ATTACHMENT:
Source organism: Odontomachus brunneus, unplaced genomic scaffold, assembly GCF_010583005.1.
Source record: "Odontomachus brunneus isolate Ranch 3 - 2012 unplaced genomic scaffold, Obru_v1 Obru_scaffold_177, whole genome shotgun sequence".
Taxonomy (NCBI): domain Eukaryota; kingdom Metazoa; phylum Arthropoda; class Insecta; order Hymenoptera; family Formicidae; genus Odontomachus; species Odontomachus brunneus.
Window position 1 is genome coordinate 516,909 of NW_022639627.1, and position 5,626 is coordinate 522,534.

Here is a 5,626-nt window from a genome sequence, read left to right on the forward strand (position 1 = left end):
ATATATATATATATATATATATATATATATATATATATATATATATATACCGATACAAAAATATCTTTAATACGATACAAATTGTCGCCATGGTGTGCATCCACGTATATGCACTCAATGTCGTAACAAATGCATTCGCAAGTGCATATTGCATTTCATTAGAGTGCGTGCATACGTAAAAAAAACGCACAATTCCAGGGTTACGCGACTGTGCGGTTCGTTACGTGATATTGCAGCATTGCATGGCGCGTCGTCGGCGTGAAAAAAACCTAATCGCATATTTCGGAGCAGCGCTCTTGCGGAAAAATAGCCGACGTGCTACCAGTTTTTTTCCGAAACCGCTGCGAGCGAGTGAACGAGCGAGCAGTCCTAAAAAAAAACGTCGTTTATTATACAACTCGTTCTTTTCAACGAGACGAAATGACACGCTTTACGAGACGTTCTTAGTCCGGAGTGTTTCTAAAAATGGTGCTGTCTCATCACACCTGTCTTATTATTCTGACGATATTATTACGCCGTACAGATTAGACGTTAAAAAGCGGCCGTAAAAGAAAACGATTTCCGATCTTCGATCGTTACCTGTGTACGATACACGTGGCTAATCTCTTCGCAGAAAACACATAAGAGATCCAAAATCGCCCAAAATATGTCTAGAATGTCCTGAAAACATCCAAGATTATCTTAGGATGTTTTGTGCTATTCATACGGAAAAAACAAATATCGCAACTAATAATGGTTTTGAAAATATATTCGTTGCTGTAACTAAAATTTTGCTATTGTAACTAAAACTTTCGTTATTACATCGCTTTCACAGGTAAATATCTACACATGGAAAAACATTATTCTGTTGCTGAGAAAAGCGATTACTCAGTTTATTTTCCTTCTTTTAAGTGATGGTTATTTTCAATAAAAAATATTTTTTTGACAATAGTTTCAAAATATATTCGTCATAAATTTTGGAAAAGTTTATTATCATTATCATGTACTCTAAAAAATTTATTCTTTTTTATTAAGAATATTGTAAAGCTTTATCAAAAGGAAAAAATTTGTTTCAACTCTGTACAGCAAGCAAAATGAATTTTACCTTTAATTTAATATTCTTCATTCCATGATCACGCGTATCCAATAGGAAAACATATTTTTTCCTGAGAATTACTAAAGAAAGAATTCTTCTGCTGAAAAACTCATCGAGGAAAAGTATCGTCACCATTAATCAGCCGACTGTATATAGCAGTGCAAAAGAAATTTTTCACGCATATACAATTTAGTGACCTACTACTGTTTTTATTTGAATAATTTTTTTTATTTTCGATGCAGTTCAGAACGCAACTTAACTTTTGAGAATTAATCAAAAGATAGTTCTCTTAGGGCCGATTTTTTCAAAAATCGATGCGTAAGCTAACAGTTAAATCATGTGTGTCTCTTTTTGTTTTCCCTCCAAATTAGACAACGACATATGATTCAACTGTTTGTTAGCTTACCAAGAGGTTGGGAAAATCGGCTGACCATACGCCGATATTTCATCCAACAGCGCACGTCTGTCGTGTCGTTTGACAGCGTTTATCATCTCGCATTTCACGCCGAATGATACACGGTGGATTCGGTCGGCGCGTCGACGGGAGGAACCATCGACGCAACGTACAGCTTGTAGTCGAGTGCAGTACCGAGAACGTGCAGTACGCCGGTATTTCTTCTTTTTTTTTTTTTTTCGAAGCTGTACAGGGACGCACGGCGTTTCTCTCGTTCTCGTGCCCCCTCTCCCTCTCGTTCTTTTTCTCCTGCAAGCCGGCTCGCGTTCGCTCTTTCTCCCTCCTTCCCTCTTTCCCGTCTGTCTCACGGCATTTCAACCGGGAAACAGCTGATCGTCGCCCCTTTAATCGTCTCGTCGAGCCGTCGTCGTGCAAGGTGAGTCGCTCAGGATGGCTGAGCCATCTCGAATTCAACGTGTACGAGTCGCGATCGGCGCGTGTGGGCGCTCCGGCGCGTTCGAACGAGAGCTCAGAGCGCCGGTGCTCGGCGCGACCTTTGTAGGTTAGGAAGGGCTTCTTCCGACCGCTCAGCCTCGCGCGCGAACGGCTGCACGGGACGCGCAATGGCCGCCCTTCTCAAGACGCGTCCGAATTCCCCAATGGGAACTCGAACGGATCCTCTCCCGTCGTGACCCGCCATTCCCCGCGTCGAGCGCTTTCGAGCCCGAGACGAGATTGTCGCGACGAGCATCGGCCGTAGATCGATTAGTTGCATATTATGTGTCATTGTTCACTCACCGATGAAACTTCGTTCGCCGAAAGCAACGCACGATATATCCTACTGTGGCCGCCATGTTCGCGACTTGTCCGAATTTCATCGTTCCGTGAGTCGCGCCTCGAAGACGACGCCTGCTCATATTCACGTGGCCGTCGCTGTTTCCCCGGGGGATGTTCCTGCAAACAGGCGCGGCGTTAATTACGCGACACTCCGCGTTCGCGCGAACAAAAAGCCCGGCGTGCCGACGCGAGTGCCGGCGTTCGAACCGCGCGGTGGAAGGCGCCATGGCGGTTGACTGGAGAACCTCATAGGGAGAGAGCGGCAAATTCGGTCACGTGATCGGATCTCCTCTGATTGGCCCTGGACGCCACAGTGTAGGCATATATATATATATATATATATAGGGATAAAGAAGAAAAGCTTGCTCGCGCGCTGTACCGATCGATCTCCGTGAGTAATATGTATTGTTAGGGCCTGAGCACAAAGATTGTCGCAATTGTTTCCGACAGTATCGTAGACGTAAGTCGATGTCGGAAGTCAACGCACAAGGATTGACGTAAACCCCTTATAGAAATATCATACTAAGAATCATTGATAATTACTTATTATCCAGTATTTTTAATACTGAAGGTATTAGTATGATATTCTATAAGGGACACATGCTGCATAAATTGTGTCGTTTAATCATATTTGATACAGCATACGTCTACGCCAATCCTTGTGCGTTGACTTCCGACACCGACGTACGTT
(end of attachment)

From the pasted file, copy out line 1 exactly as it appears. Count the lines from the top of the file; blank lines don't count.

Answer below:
Source organism: Odontomachus brunneus, unplaced genomic scaffold, assembly GCF_010583005.1.